Political climate change hitting Boulder hard
Community Input | May 9, 2016
By PLAN-Boulder County
From group’s May newsletter
Although we were gratified to see Suzanne Jones and Lisa Morzel re-elected to the Boulder City Council, we have to acknowledge our disappointment in general with the results of the November, 2015, City elections.
A ballot initiative that would have required new development to pay the full cost of its impacts on City services and facilities was defeated, as was another that would have allowed residential neighborhoods a vote under certain conditions on changes to zoning regulations to increase residential densities. Moreover, the other City Council members who were elected appear likely to steer the City in a more pro-growth, pro-development direction.We have to recognize that the political climate in Boulder seems to be rapidly changing. In the near future it may no longer be the charming, somewhat anachronistic, slightly weird place to which many of us had become accustomed. A wave of new money is pouring in, as well as legions of highly paid workers in the technology industry and other sectors. Commercial interests have forged effective, de facto alliances with politically influential social services providers.
Many of the newcomers are attracted by the aspects of the town that past generations of citizens took decades to create. Unfortunately, most of those features can be undone relatively quickly. Wherever it dominates, the great global growth machine tends to produce a homogenous environment that prizes accelerated commercial activity, inflated prices, increased density, and congested traffic over human well-being and happiness.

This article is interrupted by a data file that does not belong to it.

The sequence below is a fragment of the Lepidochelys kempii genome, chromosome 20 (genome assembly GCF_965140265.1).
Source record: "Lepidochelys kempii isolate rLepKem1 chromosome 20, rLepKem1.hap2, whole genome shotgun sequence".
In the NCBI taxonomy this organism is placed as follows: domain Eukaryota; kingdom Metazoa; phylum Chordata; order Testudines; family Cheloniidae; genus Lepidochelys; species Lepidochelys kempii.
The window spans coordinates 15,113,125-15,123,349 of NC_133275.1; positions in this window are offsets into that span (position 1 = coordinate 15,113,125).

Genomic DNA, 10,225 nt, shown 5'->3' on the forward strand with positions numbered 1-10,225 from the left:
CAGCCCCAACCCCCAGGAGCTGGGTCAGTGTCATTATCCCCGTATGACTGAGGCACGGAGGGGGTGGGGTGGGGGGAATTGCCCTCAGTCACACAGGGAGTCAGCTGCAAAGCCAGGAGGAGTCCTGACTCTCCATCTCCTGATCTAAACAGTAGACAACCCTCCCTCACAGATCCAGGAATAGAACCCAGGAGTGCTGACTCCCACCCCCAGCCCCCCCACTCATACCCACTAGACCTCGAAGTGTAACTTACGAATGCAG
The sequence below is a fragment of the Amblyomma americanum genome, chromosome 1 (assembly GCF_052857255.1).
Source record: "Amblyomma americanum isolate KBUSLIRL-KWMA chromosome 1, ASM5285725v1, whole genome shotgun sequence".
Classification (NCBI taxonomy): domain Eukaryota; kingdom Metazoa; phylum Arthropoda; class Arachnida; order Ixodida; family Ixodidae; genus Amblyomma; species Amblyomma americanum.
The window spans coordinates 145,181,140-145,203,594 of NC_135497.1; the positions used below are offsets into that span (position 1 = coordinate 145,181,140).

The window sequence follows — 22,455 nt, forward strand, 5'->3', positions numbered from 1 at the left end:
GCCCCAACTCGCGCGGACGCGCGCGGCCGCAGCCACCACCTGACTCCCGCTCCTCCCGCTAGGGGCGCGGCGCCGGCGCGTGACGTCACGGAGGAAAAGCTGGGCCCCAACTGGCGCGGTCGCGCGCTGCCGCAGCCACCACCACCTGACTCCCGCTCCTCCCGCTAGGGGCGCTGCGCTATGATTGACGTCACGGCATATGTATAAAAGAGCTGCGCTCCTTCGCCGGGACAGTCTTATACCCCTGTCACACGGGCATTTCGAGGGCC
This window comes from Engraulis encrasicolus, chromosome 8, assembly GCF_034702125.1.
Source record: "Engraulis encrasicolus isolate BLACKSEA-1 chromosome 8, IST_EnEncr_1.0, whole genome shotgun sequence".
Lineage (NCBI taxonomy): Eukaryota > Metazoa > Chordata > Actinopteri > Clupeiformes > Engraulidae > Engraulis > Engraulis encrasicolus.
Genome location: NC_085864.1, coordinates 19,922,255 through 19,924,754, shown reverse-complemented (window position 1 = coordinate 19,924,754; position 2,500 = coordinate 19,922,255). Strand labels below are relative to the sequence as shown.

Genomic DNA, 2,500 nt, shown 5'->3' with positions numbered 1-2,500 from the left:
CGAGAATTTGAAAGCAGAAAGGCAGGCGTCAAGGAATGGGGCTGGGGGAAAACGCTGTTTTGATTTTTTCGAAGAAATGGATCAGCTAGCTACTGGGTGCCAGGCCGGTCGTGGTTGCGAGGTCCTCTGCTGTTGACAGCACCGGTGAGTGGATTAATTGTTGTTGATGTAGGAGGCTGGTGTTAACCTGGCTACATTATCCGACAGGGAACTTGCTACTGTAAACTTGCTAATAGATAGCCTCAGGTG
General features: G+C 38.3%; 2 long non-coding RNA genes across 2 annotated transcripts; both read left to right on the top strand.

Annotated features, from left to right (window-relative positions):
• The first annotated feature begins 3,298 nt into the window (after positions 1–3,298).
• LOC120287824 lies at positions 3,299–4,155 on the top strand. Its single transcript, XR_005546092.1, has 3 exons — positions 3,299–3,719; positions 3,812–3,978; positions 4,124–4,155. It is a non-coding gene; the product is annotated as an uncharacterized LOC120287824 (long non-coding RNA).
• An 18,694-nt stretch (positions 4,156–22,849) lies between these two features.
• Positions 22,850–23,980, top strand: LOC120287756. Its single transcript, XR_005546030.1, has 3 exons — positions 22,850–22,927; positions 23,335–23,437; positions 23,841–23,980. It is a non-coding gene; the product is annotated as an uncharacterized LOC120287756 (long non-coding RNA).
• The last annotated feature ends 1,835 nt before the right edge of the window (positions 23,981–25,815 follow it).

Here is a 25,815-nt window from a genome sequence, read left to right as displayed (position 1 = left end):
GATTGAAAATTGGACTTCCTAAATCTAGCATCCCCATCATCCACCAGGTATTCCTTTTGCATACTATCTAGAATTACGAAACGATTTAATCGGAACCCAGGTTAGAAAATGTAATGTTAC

This appears to be a precarious moment in Boulder’s recent history. PLAN-Boulder County remains the principal civic advocacy group whose positions are not primarily based on financial or other self-interests. Consequently, it is probably the most trustworthy vehicle for those who want to try to maintain a livable city that has a human scale, minimal environmental impacts, and a deep commitment to the preservation of the natural world.
Our critics claim that we are old and “out-of-touch.” They are undoubtedly correct that we are out-of-touch with the values they want to promote. They are also right that a lot of us are old. So let’s lubricate our wheelchairs, tune up our walkers, upgrade our canes, replace our creaking hips and knees, and replenish our youthful energy in the cause of minimizing the effects of political climate change. Let’s also encourage as many younger citizens as possible to join us in this critical struggle.
The rest of the PLAN-Boulder County May 2016 newsletter, including announcements of recent Board changes, is available online.